Editorials 12-22-22

Merry Christmas

This is the most wonderful time of the year, to paraphrase the popular song, with holiday music playing in the malls and on our car radios, resurrecting our earliest childhood memories of Christmases-past.

We choose just the right tree, decorate it carefully with our family-heirloom ornaments, and when we first turn on the lights, it brings a smile to the faces of even the oldest among us.

Despite the hectic rushing to and fro’, everybody, it seems, is in a good mood. We endure the traffic and the long lines in stores because we know that what we are doing will bring joy and happiness to others.

For those of us with young children, we get to see Christmas through their eyes, giving us a second-chance to experience the wonder and joy that we felt when we were their age.

Although all of us celebrate the holiday season in our own way, the common thread is one of peace, joy, and happiness, regardless of religious or secular beliefs. Whether it be Christmas, Hanukkah, Kwanzaa, or a Seinfeldian Festivus, the spirit of the season imbues us with a sense of togetherness that transcends whatever negativity may exist both in our own lives and in the world around us. 

We wish all of our readers a Merry Christmas and a happy holiday season.

A great World Cup

We don’t pretend to be big soccer fans, but even we were caught up in the excitement and the drama of the World Cup, which reached its climax this past Sunday with the exciting and exhilarating victory by Argentina in a shoot-out over defending champion France.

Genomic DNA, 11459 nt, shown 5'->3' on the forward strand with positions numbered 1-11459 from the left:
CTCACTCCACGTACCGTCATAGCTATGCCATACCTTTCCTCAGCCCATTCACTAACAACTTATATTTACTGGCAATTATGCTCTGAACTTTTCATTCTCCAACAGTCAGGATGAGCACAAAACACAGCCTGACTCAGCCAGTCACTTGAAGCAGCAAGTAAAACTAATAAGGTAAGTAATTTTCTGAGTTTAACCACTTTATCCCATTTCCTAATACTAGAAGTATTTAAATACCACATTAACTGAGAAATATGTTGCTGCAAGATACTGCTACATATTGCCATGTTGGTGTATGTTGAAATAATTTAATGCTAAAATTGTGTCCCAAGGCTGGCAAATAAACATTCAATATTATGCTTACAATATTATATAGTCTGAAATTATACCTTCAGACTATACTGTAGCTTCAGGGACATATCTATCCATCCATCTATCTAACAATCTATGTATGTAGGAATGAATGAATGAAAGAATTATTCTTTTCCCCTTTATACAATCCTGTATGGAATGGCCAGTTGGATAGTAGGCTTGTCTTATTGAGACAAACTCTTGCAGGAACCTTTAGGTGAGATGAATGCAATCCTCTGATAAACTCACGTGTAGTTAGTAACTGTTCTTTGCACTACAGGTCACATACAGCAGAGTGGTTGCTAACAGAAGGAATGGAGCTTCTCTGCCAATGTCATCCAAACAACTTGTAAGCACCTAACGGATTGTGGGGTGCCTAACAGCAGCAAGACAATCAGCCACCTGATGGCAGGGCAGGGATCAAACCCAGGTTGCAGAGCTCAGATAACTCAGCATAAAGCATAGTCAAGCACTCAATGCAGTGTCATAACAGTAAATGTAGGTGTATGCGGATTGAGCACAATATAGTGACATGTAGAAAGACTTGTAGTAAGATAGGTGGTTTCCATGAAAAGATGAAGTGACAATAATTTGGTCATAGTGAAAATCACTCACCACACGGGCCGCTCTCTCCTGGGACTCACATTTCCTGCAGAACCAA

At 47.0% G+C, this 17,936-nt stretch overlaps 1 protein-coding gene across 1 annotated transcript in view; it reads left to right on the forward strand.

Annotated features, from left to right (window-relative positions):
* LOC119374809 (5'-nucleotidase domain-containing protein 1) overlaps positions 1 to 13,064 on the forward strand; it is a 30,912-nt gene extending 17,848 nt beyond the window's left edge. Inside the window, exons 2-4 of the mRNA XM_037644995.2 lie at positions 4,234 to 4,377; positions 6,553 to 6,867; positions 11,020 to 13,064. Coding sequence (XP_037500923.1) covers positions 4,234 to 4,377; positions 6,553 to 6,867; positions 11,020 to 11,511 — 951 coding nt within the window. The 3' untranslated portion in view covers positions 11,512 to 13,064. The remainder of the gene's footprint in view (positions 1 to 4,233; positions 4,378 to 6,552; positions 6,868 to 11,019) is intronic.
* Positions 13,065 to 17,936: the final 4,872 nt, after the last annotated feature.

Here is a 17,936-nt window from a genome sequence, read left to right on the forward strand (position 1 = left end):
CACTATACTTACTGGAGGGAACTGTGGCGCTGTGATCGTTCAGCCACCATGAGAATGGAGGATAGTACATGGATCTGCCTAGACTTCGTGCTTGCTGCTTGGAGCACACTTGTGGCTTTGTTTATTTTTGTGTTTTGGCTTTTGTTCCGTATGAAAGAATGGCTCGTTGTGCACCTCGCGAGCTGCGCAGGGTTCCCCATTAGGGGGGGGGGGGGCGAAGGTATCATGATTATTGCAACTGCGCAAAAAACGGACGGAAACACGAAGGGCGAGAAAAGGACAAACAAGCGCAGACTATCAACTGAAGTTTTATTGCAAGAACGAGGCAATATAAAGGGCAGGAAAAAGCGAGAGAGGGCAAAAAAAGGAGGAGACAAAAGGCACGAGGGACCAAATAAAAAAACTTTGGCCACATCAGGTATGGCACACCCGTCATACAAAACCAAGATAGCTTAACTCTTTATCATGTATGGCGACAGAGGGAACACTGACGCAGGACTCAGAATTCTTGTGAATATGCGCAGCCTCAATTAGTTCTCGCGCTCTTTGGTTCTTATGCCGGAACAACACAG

As long-time Boston sports rooters, we know of the passion that we and our fellow local fans have for our local teams. But our enthusiasm does not even come close to that of World Cup fans for their heroes.

The raw emotion among the fans in the stands, their raucous celebrations in the streets back home, and the individual stories of fans who traveled thousands of miles (and who spent their life savings) just to be on hand were epic.

Moreover, it was a World Cup for everyone, including the U.S., which qualified for the cup for the first time in eight years and made it through the knockout round, but especially for the fans of underdog Morocco, which became the first team from Africa and the Arab world to reach the semifinals.

At a time when there is so much misery and conflict in our world, the World Cup brought nations together as no other event can.

We’ll be looking forward to the 2026 Cup when it will be hosted in No. America by the U.S., Mexico, and Canada.

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